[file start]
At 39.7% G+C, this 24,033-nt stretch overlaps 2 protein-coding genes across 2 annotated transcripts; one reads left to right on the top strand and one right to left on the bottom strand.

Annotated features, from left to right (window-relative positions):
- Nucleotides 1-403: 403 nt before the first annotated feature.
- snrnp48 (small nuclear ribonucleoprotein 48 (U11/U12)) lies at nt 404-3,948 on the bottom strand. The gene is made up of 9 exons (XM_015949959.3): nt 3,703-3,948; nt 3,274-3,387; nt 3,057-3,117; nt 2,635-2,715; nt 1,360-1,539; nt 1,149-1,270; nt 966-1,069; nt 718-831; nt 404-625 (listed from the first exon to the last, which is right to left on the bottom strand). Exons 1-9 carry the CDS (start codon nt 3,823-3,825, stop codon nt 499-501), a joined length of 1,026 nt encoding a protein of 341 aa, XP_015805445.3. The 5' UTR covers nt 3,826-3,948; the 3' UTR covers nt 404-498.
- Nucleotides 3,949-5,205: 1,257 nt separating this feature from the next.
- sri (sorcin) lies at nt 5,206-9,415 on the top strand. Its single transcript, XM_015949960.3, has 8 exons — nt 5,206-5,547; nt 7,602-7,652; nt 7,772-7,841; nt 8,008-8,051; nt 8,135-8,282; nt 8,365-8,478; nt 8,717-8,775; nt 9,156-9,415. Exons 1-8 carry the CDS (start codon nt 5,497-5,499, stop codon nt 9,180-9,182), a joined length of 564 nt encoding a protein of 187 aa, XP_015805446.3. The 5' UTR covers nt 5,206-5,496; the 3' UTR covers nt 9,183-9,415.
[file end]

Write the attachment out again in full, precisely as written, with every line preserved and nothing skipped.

At 39.7% G+C, this 24,033-nt stretch overlaps 2 protein-coding genes across 2 annotated transcripts; one reads left to right on the top strand and one right to left on the bottom strand.

Annotated features, from left to right (window-relative positions):
- Nucleotides 1-403: 403 nt before the first annotated feature.
- snrnp48 (small nuclear ribonucleoprotein 48 (U11/U12)) lies at nt 404-3,948 on the bottom strand. The gene is made up of 9 exons (XM_015949959.3): nt 3,703-3,948; nt 3,274-3,387; nt 3,057-3,117; nt 2,635-2,715; nt 1,360-1,539; nt 1,149-1,270; nt 966-1,069; nt 718-831; nt 404-625 (listed from the first exon to the last, which is right to left on the bottom strand). Exons 1-9 carry the CDS (start codon nt 3,823-3,825, stop codon nt 499-501), a joined length of 1,026 nt encoding a protein of 341 aa, XP_015805445.3. The 5' UTR covers nt 3,826-3,948; the 3' UTR covers nt 404-498.
- Nucleotides 3,949-5,205: 1,257 nt separating this feature from the next.
- sri (sorcin) lies at nt 5,206-9,415 on the top strand. Its single transcript, XM_015949960.3, has 8 exons — nt 5,206-5,547; nt 7,602-7,652; nt 7,772-7,841; nt 8,008-8,051; nt 8,135-8,282; nt 8,365-8,478; nt 8,717-8,775; nt 9,156-9,415. Exons 1-8 carry the CDS (start codon nt 5,497-5,499, stop codon nt 9,180-9,182), a joined length of 564 nt encoding a protein of 187 aa, XP_015805446.3. The 5' UTR covers nt 5,206-5,496; the 3' UTR covers nt 9,183-9,415.